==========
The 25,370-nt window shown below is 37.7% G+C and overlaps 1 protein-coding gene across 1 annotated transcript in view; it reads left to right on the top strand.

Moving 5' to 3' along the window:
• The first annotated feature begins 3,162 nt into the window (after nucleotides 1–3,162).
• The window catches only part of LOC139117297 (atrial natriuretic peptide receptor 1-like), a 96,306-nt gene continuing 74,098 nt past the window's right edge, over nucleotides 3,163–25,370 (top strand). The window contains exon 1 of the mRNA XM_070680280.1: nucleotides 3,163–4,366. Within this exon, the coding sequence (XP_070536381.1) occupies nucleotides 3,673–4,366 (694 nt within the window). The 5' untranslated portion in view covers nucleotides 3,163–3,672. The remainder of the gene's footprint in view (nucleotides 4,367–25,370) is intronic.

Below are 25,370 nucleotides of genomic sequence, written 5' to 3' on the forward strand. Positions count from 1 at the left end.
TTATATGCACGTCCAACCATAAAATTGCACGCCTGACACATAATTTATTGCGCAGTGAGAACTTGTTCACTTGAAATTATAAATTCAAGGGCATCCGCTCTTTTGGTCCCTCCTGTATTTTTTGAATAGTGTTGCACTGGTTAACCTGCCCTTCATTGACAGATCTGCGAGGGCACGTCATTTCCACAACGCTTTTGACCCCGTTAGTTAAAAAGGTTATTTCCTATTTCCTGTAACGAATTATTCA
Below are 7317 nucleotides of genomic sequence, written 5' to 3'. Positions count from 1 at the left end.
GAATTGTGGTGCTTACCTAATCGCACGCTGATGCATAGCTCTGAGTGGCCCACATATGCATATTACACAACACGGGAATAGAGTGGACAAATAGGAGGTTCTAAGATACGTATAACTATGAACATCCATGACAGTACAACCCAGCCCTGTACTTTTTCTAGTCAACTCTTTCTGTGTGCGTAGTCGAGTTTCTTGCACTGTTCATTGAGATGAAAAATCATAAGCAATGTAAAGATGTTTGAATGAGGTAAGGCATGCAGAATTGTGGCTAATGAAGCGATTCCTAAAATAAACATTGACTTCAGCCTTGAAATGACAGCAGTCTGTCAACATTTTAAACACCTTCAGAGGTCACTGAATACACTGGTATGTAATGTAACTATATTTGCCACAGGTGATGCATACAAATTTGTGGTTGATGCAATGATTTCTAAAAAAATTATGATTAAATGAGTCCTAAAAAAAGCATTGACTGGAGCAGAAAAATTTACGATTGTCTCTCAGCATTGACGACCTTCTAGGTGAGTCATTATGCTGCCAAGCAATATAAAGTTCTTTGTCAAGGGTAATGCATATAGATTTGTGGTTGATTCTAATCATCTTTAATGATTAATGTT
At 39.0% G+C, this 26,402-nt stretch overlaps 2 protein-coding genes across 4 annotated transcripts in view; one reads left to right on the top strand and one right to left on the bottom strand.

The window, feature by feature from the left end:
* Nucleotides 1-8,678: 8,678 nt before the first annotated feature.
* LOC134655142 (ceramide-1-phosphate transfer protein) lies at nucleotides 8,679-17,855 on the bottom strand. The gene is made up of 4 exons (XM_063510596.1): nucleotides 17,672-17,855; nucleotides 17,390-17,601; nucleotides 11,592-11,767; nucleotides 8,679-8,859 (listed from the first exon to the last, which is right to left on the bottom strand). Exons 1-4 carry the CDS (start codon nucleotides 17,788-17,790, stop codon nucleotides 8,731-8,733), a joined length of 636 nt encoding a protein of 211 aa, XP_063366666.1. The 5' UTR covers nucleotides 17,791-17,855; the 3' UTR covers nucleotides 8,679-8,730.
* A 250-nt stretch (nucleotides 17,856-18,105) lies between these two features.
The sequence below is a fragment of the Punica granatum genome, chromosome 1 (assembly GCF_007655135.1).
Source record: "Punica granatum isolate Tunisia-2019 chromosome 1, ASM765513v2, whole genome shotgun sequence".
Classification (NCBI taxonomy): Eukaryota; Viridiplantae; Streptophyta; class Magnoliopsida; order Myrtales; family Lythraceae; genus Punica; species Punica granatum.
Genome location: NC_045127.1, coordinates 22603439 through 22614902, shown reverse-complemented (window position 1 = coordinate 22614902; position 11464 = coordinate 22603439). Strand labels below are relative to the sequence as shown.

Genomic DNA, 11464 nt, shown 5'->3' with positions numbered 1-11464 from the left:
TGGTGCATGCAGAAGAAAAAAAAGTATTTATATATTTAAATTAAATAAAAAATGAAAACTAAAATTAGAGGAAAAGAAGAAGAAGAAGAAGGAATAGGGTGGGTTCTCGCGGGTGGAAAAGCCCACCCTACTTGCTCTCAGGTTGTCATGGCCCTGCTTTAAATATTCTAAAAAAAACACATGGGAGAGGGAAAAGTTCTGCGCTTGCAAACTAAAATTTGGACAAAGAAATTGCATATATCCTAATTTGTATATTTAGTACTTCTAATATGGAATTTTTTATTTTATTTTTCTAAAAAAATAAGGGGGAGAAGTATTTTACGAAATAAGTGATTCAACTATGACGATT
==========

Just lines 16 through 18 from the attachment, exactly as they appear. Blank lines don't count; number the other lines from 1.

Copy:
Classification (NCBI taxonomy): Eukaryota; Viridiplantae; Streptophyta; class Magnoliopsida; order Myrtales; family Lythraceae; genus Punica; species Punica granatum.
Genome location: NC_045127.1, coordinates 22603439 through 22614902, shown reverse-complemented (window position 1 = coordinate 22614902; position 11464 = coordinate 22603439). Strand labels below are relative to the sequence as shown.

Genomic DNA, 11464 nt, shown 5'->3' with positions numbered 1-11464 from the left: